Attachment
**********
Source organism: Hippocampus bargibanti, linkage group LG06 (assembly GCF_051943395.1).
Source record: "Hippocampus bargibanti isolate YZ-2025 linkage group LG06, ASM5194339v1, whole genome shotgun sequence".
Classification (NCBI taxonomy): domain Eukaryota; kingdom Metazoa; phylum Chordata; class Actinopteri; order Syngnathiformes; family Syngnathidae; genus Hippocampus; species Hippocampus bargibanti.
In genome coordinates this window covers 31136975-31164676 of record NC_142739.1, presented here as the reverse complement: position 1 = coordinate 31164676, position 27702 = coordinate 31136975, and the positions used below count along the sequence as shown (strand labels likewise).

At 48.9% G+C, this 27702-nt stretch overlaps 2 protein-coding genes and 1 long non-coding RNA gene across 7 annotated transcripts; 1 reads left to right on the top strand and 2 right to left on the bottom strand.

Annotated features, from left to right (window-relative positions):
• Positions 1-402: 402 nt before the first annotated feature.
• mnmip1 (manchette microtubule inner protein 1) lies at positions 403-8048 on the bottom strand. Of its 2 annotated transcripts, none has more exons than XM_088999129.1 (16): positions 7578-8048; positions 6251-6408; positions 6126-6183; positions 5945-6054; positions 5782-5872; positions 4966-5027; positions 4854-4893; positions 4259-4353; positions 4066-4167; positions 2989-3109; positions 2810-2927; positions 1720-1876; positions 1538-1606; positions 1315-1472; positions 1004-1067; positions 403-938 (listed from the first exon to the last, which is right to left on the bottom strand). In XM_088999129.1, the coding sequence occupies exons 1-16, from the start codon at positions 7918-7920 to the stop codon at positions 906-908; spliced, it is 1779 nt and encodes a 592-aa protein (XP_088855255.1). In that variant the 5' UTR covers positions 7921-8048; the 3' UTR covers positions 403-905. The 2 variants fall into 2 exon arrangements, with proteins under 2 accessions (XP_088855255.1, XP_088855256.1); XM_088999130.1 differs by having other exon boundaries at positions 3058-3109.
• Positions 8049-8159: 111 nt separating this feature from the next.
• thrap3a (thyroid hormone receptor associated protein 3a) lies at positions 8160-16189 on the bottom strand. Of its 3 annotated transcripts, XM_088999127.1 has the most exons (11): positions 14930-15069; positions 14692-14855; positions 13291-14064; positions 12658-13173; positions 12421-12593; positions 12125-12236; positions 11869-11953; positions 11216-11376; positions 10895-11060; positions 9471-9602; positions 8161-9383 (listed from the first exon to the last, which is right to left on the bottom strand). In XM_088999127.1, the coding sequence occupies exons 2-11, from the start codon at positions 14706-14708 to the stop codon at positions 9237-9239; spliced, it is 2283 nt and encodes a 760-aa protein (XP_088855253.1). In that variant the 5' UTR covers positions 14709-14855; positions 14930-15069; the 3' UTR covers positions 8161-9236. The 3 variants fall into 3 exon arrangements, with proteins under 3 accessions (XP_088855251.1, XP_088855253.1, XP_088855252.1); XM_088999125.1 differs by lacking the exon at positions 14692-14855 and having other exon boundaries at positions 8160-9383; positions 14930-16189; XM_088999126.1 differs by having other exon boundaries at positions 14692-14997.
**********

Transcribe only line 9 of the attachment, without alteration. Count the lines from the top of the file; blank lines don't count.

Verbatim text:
• Positions 8049-8159: 111 nt separating this feature from the next.